|Id Quod Volo - dogs are very good at it|
In one of the scurrilously brilliant Julian and Sandy sketches from the 1960s radio series Round The Horne, Kenneth Horne visits the Bona Gift Boutique. As he browses the shelves, Hugh Paddick's character Julian counsels (in a tone which suggests that this is part of his philosophy of life), 'If you don't see what you want, Ducky, ask for it!'
Useful advice too (oh dear, this sounds like a particularly clunky sermon-opener!) for the life of prayer - or is it? St Ignatius Loyola tells us that one of the preludes to any time of prayer should be to 'ask for what I desire' - id quod volo. Of course, within the structure of the Spiritual Exercises we are told what this should be: joy, sorrow, compassion, etc. depending on where we are in the dynamic of the Exercises. If you don't see the grace you need in your life, ask for it. All well and good. But what about the things we actually desire? Is it all right to ask for them?
St Teresa of Avila says somewhere that petition - asking for things - is a good practice for beginners in prayer. The trouble is, when we read something like that, we can tend to imagine a kind of hierarchy of prayer; we don't notice that St Teresa includes herself among the 'beginners'. Naturally we will want to explore what we see as the enticing higher planes of the spiritual life. We become bored and impatient with the foothills - fine for children and new Christians, but we feel we should be capable of better.
Actually, I believe God is everywhere in the landscape. Anything, if it is brought into dialogue with God, can become real and precious prayer - even the humblest faltering petition. If I hear suddenly that someone I love is ill, or has been in an accident, I'm not likely to sit calmly down and do some Lectio Divina. My instinctive prayer will probably be nothing but a garbled 'please, please...' That's prayer which is real, from the heart. A surrendered silence where I can listen to what God says in response may come later, but it's not better or higher prayer, or prayer more pleasing to God - just different. After all, who was it said we should become like little children (who know all about asking for things, and not so much about doing it elegantly or subtly), and who taught his friends a prayer full of petitions?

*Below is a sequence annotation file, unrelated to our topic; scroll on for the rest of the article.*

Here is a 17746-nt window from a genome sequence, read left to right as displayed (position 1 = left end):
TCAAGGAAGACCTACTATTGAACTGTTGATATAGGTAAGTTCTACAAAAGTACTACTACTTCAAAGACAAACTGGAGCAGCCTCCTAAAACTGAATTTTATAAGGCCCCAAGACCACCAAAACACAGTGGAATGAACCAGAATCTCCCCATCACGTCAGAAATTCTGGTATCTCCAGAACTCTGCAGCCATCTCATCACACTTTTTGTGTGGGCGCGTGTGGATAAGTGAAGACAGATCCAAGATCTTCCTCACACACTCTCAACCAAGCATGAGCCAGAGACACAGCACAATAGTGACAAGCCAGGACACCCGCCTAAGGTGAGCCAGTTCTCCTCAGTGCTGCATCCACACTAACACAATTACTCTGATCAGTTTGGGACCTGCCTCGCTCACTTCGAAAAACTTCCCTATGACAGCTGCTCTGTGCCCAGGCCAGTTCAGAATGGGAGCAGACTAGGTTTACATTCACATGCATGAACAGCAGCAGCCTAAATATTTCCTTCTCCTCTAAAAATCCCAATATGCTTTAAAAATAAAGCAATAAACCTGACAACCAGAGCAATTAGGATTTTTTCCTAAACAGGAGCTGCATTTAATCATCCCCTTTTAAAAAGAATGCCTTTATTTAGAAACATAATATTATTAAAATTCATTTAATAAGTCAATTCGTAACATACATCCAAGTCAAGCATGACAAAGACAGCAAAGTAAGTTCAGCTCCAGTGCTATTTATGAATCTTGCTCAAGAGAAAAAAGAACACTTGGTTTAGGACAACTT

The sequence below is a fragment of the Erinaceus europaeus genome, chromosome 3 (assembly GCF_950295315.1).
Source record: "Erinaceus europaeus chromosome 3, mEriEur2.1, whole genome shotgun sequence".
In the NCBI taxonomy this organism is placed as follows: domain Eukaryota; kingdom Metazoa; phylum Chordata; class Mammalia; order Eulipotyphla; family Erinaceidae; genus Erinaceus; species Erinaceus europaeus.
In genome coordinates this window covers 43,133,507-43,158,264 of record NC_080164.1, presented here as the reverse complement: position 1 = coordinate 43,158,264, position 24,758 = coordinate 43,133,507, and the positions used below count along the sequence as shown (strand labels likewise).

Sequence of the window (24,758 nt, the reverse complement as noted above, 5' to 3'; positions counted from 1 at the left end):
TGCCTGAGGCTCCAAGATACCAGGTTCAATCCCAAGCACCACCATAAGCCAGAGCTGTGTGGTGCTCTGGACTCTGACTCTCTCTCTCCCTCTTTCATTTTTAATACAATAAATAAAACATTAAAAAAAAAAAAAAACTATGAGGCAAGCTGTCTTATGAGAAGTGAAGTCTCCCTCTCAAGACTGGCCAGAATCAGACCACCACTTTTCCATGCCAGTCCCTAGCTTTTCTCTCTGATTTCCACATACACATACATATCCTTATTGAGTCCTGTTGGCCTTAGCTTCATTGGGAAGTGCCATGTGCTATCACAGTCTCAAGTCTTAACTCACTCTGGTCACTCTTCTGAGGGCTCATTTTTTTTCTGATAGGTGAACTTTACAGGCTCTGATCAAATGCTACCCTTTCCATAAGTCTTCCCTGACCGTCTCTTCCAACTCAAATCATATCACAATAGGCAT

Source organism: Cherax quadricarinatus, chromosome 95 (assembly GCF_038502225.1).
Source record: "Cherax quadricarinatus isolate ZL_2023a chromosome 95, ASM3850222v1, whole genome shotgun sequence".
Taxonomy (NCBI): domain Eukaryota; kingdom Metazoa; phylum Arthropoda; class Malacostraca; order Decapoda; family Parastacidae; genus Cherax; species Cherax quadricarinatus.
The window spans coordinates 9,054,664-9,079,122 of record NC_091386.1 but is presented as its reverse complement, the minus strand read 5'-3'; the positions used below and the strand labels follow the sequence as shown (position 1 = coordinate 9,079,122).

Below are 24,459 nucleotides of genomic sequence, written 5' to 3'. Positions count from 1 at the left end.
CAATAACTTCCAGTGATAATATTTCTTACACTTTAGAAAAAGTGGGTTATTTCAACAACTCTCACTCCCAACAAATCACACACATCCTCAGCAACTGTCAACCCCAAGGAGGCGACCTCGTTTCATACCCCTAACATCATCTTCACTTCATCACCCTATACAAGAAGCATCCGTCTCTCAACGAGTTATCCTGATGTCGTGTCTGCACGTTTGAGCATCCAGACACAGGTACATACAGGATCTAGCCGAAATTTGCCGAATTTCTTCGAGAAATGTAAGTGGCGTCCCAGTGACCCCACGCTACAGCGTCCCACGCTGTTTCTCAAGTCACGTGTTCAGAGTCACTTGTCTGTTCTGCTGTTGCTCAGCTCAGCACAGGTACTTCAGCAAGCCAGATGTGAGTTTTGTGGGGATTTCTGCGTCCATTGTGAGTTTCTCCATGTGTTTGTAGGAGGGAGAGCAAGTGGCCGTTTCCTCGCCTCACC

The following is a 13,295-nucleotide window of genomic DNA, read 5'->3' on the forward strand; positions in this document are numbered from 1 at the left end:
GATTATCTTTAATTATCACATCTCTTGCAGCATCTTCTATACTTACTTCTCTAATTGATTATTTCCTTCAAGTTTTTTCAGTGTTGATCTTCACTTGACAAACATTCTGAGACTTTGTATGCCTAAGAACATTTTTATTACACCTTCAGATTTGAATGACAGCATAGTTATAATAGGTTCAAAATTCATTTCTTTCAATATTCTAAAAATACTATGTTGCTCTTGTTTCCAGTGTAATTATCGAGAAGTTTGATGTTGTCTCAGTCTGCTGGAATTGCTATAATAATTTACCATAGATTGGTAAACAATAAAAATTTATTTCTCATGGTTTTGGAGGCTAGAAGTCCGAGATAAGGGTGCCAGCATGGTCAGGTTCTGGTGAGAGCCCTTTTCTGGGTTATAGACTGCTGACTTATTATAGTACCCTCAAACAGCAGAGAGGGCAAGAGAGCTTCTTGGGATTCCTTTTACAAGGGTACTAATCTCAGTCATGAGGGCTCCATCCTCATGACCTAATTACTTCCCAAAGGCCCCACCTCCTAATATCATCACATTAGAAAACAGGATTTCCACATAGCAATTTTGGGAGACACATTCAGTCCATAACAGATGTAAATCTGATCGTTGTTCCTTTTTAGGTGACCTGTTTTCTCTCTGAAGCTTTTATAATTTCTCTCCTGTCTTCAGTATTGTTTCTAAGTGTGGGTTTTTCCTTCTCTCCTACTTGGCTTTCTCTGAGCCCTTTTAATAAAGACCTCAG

Yes, but... Prayer for healing or forgiveness is of course a good thing. What if 'that which I desire' is not quite so good? Am I still supposed to ask God for it? What if my desire right now is that X, who has hurt me, should meet with an unfortunate accident involving a sewage tanker; or that - well, you can supply your own examples: I don't want to give too much away about mine! When St Teresa said petitionary prayer was good for beginners she told us why: because when we hear ourselves speak our desires out loud we can allow God to change and purify them. After all, God already knows the depths of our hearts; it's when we suppress or deny what's there that it can fester and grow out of proportion. Shame is far more destructive than any desire.
And, before Teresa, St Augustine had come to realise that beneath all the disordered desires of his colourful youth was the one longing 'to love and be loved'. It's true for us all, under even our most shabby desires. God will help us discover that truth, and answer our longing, if only we tell him about it.